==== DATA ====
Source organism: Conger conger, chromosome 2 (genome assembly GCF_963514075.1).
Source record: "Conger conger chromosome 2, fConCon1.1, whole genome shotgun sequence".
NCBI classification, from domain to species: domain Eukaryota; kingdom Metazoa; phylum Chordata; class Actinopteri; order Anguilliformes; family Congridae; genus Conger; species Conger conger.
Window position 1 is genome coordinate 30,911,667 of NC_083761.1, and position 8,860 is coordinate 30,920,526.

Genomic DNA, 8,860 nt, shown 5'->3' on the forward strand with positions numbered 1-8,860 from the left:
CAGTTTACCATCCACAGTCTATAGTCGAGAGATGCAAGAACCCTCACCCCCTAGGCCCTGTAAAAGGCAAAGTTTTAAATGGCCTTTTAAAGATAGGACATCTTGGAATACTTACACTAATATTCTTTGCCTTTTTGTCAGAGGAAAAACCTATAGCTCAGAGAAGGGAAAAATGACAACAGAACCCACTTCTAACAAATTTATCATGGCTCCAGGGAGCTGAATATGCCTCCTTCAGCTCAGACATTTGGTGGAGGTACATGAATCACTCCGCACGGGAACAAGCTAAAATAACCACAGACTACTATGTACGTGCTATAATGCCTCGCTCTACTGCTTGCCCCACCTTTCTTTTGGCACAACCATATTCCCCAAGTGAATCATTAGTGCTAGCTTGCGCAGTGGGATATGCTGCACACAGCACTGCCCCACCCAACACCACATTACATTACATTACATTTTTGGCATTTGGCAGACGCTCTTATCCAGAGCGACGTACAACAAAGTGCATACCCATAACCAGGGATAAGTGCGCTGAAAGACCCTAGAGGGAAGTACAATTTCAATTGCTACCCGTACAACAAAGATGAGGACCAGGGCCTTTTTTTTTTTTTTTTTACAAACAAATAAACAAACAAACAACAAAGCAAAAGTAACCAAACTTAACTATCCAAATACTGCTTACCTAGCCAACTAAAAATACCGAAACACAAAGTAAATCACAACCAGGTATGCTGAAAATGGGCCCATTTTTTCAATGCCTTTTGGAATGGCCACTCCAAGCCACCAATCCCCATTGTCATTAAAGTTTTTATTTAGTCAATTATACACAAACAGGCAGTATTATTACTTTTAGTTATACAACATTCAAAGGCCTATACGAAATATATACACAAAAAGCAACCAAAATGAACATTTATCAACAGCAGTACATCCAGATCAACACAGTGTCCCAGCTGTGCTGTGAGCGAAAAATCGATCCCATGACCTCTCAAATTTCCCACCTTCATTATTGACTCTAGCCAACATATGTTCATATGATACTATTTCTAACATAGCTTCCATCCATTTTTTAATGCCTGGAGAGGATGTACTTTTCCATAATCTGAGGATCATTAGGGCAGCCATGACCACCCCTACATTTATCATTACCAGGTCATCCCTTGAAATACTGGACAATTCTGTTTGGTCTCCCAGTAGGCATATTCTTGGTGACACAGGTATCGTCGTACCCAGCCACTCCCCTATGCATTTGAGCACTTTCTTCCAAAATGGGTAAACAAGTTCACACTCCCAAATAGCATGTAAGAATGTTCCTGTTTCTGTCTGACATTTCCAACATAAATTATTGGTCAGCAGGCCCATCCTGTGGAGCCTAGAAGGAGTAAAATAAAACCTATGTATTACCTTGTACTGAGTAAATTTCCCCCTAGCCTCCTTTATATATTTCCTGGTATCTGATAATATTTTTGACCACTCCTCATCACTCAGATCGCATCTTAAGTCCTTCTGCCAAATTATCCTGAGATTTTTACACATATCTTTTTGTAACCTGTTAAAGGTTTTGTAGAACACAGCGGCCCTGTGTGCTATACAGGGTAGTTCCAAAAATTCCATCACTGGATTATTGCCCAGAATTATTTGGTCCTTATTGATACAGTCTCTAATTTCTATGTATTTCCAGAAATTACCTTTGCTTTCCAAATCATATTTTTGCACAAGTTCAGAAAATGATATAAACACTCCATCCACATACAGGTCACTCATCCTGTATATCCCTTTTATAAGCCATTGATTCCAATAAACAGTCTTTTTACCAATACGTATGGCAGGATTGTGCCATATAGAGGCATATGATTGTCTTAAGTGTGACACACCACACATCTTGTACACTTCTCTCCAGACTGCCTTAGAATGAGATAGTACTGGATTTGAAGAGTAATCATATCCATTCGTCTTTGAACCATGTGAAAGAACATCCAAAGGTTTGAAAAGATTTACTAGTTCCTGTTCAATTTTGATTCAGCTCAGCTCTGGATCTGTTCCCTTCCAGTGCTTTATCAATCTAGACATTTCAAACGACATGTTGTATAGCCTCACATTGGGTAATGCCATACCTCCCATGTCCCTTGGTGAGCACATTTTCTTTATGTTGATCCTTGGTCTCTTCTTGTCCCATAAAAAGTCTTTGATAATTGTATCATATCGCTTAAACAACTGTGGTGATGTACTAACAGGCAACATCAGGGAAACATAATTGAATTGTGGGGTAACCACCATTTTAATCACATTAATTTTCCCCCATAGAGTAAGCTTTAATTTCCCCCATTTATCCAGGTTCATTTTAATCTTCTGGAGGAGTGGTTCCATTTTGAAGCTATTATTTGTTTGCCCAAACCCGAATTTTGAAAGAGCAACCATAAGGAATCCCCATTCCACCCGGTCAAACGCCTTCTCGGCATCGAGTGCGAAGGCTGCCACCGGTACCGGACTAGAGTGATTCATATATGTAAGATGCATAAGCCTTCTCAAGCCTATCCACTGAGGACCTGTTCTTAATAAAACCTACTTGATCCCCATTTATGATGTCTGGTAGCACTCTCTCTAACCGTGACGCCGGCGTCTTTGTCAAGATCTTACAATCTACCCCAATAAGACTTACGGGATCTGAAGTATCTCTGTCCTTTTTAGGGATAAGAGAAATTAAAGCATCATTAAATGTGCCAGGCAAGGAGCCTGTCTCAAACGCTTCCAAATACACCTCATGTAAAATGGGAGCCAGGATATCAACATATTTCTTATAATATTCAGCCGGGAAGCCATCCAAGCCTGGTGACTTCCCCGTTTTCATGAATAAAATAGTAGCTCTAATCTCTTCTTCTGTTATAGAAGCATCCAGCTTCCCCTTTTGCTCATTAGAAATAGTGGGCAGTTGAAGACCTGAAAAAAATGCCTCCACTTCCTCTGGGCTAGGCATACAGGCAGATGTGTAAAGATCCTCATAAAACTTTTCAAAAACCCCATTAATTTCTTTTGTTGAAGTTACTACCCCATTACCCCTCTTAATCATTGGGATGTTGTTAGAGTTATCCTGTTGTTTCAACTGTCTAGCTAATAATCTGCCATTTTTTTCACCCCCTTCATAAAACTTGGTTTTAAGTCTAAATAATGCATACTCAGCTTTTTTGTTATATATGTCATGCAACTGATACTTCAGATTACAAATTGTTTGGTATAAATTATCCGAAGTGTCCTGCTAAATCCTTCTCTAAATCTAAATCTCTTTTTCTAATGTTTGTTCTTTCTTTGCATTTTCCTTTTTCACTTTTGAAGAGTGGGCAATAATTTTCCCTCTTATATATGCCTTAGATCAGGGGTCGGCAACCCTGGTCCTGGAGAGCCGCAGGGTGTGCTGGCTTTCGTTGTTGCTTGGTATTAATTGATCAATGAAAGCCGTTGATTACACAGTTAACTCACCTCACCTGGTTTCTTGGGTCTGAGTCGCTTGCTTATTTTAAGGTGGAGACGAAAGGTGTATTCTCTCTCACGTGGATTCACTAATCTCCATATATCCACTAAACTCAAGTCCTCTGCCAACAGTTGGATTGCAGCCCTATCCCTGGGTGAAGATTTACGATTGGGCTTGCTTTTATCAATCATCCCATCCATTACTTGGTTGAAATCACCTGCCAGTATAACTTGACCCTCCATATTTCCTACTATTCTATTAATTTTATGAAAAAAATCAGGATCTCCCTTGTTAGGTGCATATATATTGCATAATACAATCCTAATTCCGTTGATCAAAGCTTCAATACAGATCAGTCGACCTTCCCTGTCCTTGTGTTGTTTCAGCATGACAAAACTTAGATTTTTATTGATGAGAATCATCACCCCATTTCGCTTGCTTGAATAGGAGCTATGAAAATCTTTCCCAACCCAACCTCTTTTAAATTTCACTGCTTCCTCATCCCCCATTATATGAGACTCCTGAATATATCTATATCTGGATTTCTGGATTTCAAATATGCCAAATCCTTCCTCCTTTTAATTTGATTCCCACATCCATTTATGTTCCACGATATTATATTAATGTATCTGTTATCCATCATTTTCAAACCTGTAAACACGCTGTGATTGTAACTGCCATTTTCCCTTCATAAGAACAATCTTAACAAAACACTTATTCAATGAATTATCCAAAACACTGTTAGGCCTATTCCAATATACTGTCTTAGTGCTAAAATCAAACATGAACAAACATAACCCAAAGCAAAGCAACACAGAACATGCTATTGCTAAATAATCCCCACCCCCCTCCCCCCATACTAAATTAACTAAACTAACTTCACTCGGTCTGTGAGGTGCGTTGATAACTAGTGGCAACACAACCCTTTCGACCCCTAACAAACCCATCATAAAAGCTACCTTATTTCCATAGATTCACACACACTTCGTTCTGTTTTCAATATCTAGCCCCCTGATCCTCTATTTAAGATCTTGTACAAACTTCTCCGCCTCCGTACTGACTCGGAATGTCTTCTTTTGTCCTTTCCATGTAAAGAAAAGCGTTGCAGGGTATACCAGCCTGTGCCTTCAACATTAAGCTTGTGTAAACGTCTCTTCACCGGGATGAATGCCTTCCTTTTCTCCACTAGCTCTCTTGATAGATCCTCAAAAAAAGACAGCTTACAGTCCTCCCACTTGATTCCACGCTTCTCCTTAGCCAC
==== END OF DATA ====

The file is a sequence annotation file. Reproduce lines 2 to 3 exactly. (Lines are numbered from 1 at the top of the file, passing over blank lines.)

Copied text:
Source record: "Conger conger chromosome 2, fConCon1.1, whole genome shotgun sequence".
NCBI classification, from domain to species: domain Eukaryota; kingdom Metazoa; phylum Chordata; class Actinopteri; order Anguilliformes; family Congridae; genus Conger; species Conger conger.